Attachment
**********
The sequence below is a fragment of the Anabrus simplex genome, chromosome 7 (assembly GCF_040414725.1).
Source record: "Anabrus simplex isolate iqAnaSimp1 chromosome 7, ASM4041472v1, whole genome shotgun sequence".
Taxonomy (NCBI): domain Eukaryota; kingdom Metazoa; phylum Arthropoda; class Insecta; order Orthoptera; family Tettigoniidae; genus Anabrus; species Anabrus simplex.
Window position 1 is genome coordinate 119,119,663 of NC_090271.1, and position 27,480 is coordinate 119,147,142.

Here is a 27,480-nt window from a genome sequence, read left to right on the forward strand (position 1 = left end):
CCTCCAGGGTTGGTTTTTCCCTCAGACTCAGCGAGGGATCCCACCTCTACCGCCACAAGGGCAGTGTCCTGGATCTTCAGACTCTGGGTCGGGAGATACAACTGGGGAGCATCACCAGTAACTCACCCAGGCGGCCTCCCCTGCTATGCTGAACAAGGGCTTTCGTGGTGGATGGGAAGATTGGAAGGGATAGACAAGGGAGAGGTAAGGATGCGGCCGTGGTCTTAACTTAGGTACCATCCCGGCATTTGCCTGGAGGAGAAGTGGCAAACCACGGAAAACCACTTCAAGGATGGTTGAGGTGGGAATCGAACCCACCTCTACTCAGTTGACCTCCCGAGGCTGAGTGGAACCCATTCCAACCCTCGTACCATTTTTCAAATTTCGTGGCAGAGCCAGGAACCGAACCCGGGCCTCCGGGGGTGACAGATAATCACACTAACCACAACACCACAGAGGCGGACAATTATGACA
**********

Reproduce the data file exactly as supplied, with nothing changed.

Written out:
The sequence below is a fragment of the Anabrus simplex genome, chromosome 7 (assembly GCF_040414725.1).
Source record: "Anabrus simplex isolate iqAnaSimp1 chromosome 7, ASM4041472v1, whole genome shotgun sequence".
Taxonomy (NCBI): domain Eukaryota; kingdom Metazoa; phylum Arthropoda; class Insecta; order Orthoptera; family Tettigoniidae; genus Anabrus; species Anabrus simplex.
Window position 1 is genome coordinate 119,119,663 of NC_090271.1, and position 27,480 is coordinate 119,147,142.

Here is a 27,480-nt window from a genome sequence, read left to right on the forward strand (position 1 = left end):
CCTCCAGGGTTGGTTTTTCCCTCAGACTCAGCGAGGGATCCCACCTCTACCGCCACAAGGGCAGTGTCCTGGATCTTCAGACTCTGGGTCGGGAGATACAACTGGGGAGCATCACCAGTAACTCACCCAGGCGGCCTCCCCTGCTATGCTGAACAAGGGCTTTCGTGGTGGATGGGAAGATTGGAAGGGATAGACAAGGGAGAGGTAAGGATGCGGCCGTGGTCTTAACTTAGGTACCATCCCGGCATTTGCCTGGAGGAGAAGTGGCAAACCACGGAAAACCACTTCAAGGATGGTTGAGGTGGGAATCGAACCCACCTCTACTCAGTTGACCTCCCGAGGCTGAGTGGAACCCATTCCAACCCTCGTACCATTTTTCAAATTTCGTGGCAGAGCCAGGAACCGAACCCGGGCCTCCGGGGGTGACAGATAATCACACTAACCACAACACCACAGAGGCGGACAATTATGACA